Vernon Regional Junior College

Local Community Colleges in Texas

Colleges North America

Offers a list of all two-year community colleges and technical schools within Texas, including brief introduction and official website address.

  • Intended to pursue an associate degree in the state of Texas? Here is a full list of both public and private community colleges within Texas.

Houston, Texas

According to, Houston is a city in Texas, USA, located on the Houston Ship Channel, 82 km from the Gulf of Mexico. Houston is the largest city in Texas and the fourth largest in the United States. The city itself has 2,312,717 residents, while the metropolitan Houston-The Woodlands-Sugar Land is the United States fifth largest with 6,892,427 residents (U.S. Census, 2017).


The Port of Houston (Houston Port) is Texas’ most important and the second largest in the U.S. by total cargo volume, and handled nearly 250 million containers in 2017. The most important export goods are petroleum and petroleum products, cotton and rice.

The city is also a major traffic hub for traffic between the New England states, the Midwest and the Pacific coast, and the approach for shipping and air routes from Latin America and Europe. The international airport is among the busiest in the United States.

Houston is located in an area with high deposits of oil, natural gas, sulfur, limestone and salt, and the city is the center of one of the world’s largest concentrations of refineries and other petrochemicals. There are also shipyards, railway workshops, textiles and electronics industries.

35 km southeast of the city center is the Mynd Space Command Command Center, the Lyndon B. Johnson Space Center, established in 1961.


Houston has a number of educational and cultural institutions, including 29 universities and colleges. Among the largest are the University of Houston (1927), Rice University (1912), Houston Baptist University (1934), Texas Southern University (1947), University of St. Thomas and Texas Medical Center.

The city has a well-known symphony orchestra, opera and ballet company. Furthermore, the Alley Theater, which is considered one of America’s best natural history and art museums, and the Astrodome, become the world’s largest indoor stadium in 1975.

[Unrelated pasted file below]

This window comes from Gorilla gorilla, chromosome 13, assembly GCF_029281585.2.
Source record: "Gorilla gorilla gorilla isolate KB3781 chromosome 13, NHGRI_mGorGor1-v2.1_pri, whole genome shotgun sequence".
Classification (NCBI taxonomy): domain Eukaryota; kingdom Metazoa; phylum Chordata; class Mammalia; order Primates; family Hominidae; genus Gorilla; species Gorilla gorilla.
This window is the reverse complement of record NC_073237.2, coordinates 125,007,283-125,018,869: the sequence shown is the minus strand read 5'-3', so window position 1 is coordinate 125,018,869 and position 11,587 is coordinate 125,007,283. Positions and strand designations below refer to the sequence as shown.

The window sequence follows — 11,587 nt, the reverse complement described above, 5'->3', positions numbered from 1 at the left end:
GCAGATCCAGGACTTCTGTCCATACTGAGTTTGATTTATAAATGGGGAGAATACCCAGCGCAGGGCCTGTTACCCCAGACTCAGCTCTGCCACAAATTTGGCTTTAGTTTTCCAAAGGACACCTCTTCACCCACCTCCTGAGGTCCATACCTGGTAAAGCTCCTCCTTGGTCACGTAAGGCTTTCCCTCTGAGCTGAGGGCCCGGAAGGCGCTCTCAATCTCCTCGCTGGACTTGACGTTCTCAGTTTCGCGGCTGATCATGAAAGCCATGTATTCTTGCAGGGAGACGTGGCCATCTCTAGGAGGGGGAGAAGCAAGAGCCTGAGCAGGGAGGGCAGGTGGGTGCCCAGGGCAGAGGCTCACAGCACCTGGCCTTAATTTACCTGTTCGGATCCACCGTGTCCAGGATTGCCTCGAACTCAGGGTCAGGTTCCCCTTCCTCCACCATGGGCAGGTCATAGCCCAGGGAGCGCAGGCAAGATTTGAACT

Houston has both a Norwegian Consulate General and a Norwegian Seamen’s Church.


Houston was founded and named after General Sam Houston in 1836, one of the heroes of Texas’ independence war against Mexico (1835-1836) and the first president of the Republic of Texas when it declared its independence in 1836. Houston was the capital of the Texas Republic of 1837 –1839 and 1842–1846.

The city grew from the mid-1800s as an important regional railway center, and in 1891 Houston was served by eleven different railway companies. Following the opening of the Houston Ship Channel in 1914, Houston became Texas’ premier port city and one of the most important in the United States. Oil, first discovered in 1901, created the basis for considerable industrialization.

In 1961, Houston could begin to call itself the “Space City,” after the establishment of the U.S. Space Administration’s (NASA) Center for Manned Space Travel. Since the beginning of the 20th century, Houston has grown faster than most other U.S. metropolitan areas, and residential areas have expanded far beyond the flat coastal plain.

Fort Worth, Texas

Fort Worth is a city in the state of Texas in the United States with 895,008 residents (U.S. Census, 2018) and is part of the greater Dallas- Fort Worth-Arlington (metropolitan area) region, also called Dallas / Fort Worth Metroplex, with about 7, 5 million residents. The city, which is the fifth largest in Texas, is located on the Trinity River about 50 miles west of Dallas.

Fort Worth is an important communications hub in a rich oil district offers including oil refining, versatile industry and trade with grain and cattle. East of the city is the large Dallas-Fort Worth International Airport.

The town is named after General William Jenkins Worth (1794-1849) who in his last year of life was commander of the U.S. troops in Texas.


61.1 percent of the population is white, 18.9 percent are African American, 3.7 percent are Asians, and 0.6 percent are descendants of North American Indigenous peoples (2010). Fort Worth was the United States’ fastest growing city between 2000 and 2006.